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Why I’ve Never Owned a SmartphoneReading time: 6 mins

Why I’ve Never Owned a Smartphone

I don’t have a smartphone. Sometimes I think we’re in the zombie apocalypse already. Wherever I go, everyone’s got their head buried in a smartphone.

Whether I’m standing at a bus stop or sitting in an airport, I’m the only one looking up, because I don’t have a smartphone. I’ve never had a smartphone in my life.

For the kids that don’t remember, back in my day (2000’s), we had flip phones. Even then I was way behind the times.

I owned a small box-shaped phone with prepaid minutes. Each text would cost half a prepaid minute. Yep, that was once a reality.

Now I have a flip phone. No apps on it whatsoever. I can only text, call, and take pictures.

My phone can even access Facebook, though it’s very tiny on my 1 x 1 and a half-inch screen.

why I don't own a smartphone

How do I get around without a smartphone?

I know you’re thinking at this point how do I survive with all that, but I not only survive, I’m happy with things this way. Not constantly looking at my phone allows me to enjoy everything around me more and be in the moment.

I breathe in the fresh air of nature more, enjoy the view of places in all their intricate detail, and just feel like I’m alive. Have you seen those videos where people walk with their smartphone and end up running into something?

I actually had someone bump right into my chest one time. Other people end up falling into fountains and getting soaked.

All because they’re focused on a screen and not focused on the world around them. When I was sitting in that airport looking at everybody I almost felt invisible.

A strange feeling, but comforting at the same time, because I don’t like being noticed since I’m more introverted.

Less Social Media

Another benefit I get is I’m not constantly checking anything while I’m out. I feel enough of an anxious pull to look at social media when I’m sitting at home on my laptop.

I can only imagine that feeling quadruples when you have a device that connects you at the tap of a finger. And then all the games and other apps people have that get them hooked, it feels like an addiction almost.

The only reason this blog has an Instagram is through one of my friend’s smartphone. But without all the bells and whistles on my flip phone, I don’t have any temptations to avoid.

Lastly, long term, I know screen time isn’t good for us. Our bodies weren’t designed to constantly look at screens.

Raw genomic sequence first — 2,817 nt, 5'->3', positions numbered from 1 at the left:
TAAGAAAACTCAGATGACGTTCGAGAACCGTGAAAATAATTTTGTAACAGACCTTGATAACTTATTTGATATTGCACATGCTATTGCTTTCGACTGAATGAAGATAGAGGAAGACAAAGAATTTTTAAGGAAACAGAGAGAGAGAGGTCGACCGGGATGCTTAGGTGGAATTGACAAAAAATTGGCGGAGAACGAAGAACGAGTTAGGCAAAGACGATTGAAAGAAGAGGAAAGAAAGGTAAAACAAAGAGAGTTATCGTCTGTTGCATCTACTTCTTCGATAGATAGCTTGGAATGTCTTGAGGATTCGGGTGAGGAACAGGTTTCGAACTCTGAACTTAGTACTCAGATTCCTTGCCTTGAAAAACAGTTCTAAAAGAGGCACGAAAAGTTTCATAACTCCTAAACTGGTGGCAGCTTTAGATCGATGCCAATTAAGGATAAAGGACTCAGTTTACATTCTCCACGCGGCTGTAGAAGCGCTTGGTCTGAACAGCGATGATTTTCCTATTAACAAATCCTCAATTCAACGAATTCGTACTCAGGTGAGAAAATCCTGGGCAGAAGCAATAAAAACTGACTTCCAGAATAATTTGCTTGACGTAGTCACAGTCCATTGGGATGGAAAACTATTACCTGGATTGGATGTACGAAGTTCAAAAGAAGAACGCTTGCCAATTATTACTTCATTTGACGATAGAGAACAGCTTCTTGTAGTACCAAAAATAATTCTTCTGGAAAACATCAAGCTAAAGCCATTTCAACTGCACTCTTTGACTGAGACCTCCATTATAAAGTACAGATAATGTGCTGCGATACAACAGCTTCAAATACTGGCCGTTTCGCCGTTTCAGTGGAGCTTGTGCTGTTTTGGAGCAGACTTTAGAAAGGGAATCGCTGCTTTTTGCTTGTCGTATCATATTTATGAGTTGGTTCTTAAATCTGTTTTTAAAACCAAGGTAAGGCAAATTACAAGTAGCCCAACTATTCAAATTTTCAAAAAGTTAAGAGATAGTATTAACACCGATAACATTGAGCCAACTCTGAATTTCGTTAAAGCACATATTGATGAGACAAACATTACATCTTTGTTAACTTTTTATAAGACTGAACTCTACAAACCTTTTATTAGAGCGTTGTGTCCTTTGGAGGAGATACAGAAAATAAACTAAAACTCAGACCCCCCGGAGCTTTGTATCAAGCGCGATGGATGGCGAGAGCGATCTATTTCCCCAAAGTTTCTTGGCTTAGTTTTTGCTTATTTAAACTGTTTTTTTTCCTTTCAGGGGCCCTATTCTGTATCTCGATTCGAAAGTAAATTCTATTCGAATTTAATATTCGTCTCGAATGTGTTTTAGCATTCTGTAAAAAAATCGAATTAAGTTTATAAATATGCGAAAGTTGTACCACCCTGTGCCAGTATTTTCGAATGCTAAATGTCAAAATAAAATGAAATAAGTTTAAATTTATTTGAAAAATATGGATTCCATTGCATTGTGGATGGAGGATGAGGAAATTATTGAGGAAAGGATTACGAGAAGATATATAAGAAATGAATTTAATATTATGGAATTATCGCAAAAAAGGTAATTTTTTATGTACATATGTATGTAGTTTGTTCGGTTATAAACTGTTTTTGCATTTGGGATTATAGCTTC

Plenty of research comes to the same conclusion that it increases anxiety and depression. Not having a smartphone is one less device I have to deal with.

Cellphone addiction quote

Downsides of Not Owning a Smartphone

There are only a few downsides. Because everybody has a smartphone, a lot of people like to use the emojis on them.

This causes the texts to come to my phone scrambled and unreadable. I always have to remind my friends not to use smiley emojis.

Another downside is that some people I’m close to don’t have plans with their smartphones and use global networks. This means they communicate with everybody via WhatsApp and other messaging apps.

Fortunately, I can access Facebook messaging, but it does use up a lot of battery life on my phone, so I can’t communicate on it very long.

Additionally, people like to share videos and record voice clips to share with others. Another way to be more connected beyond just texting, but my flip phone isn’t big enough to receive videos and voice clips.

So I miss out on that stuff too.

Do I really need a smartphone?

Eventually, in order to thrive in society because of the constant upgrades to technology, I’ll have to get a smartphone one day. Just like no one can do school without the internet anymore, soon no one will be able to survive without smartphones.

Unless I’m on my laptop and have internet, it can be tricky to keep in touch with some friends since I can’t use Facebook too long or other messaging apps on my phone.

For that and other reasons, I’ll probably upgrade.

But even when I do, I’m going to make an effort not to have too many apps on it. I’d like to keep things as simple as possible with my phone usage because I believe life should be experienced more outside of a screen.

The more I’ve thought about it, the more I’ve realized how much the internet has made me feel less human and more zombie-like. Lower empathy, lower compassion, and just a sense of apathy and stone-like feelings towards the world.

Regaining My Humanity

When you see so much negativity all over the internet and also participate in the negativity, it makes you hollow to the world. You become numb to everything and stop caring at times.

Having a cynicism about a society that excuses you of making any effort to be a better person. I want to regain more of my humanity again.

Our lives won’t be measured by the number of texts we sent. And they won’t be judged by the number of apps we use.

Our lasting memories won’t have anything to do with our phones. What will matter in the end will be the depth of the relationships we had and the variety of our experiences we enjoyed.